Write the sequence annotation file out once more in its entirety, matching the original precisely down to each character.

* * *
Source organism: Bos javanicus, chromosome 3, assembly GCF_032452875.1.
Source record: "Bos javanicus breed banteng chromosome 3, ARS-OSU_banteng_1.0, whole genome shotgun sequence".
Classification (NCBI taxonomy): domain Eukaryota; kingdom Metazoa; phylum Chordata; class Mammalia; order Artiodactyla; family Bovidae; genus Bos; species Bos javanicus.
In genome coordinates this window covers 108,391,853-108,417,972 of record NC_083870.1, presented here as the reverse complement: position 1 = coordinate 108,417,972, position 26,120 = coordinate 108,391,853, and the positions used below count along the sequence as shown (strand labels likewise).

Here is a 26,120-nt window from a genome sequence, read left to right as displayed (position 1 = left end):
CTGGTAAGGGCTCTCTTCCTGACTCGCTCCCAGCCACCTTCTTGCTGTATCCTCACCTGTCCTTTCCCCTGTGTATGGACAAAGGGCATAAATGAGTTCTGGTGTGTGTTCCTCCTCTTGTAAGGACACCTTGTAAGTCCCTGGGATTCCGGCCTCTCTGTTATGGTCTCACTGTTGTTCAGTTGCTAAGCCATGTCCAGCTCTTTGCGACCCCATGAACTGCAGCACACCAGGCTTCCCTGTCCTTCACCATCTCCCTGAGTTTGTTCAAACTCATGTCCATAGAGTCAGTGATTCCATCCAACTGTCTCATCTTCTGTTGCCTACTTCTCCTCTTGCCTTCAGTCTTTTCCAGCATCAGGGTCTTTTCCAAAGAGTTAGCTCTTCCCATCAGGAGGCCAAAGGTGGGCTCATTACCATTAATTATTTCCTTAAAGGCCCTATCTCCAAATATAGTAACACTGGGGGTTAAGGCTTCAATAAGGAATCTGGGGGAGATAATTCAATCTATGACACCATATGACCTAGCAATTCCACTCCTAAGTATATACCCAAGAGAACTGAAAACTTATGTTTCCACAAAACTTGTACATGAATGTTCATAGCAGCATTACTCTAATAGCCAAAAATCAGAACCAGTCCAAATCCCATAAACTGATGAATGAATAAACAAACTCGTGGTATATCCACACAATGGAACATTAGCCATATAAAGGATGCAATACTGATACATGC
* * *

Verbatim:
Source organism: Bos javanicus, chromosome 3, assembly GCF_032452875.1.
Source record: "Bos javanicus breed banteng chromosome 3, ARS-OSU_banteng_1.0, whole genome shotgun sequence".
Classification (NCBI taxonomy): domain Eukaryota; kingdom Metazoa; phylum Chordata; class Mammalia; order Artiodactyla; family Bovidae; genus Bos; species Bos javanicus.
In genome coordinates this window covers 108,391,853-108,417,972 of record NC_083870.1, presented here as the reverse complement: position 1 = coordinate 108,417,972, position 26,120 = coordinate 108,391,853, and the positions used below count along the sequence as shown (strand labels likewise).

Here is a 26,120-nt window from a genome sequence, read left to right as displayed (position 1 = left end):
CTGGTAAGGGCTCTCTTCCTGACTCGCTCCCAGCCACCTTCTTGCTGTATCCTCACCTGTCCTTTCCCCTGTGTATGGACAAAGGGCATAAATGAGTTCTGGTGTGTGTTCCTCCTCTTGTAAGGACACCTTGTAAGTCCCTGGGATTCCGGCCTCTCTGTTATGGTCTCACTGTTGTTCAGTTGCTAAGCCATGTCCAGCTCTTTGCGACCCCATGAACTGCAGCACACCAGGCTTCCCTGTCCTTCACCATCTCCCTGAGTTTGTTCAAACTCATGTCCATAGAGTCAGTGATTCCATCCAACTGTCTCATCTTCTGTTGCCTACTTCTCCTCTTGCCTTCAGTCTTTTCCAGCATCAGGGTCTTTTCCAAAGAGTTAGCTCTTCCCATCAGGAGGCCAAAGGTGGGCTCATTACCATTAATTATTTCCTTAAAGGCCCTATCTCCAAATATAGTAACACTGGGGGTTAAGGCTTCAATAAGGAATCTGGGGGAGATAATTCAATCTATGACACCATATGACCTAGCAATTCCACTCCTAAGTATATACCCAAGAGAACTGAAAACTTATGTTTCCACAAAACTTGTACATGAATGTTCATAGCAGCATTACTCTAATAGCCAAAAATCAGAACCAGTCCAAATCCCATAAACTGATGAATGAATAAACAAACTCGTGGTATATCCACACAATGGAACATTAGCCATATAAAGGATGCAATACTGATACATGC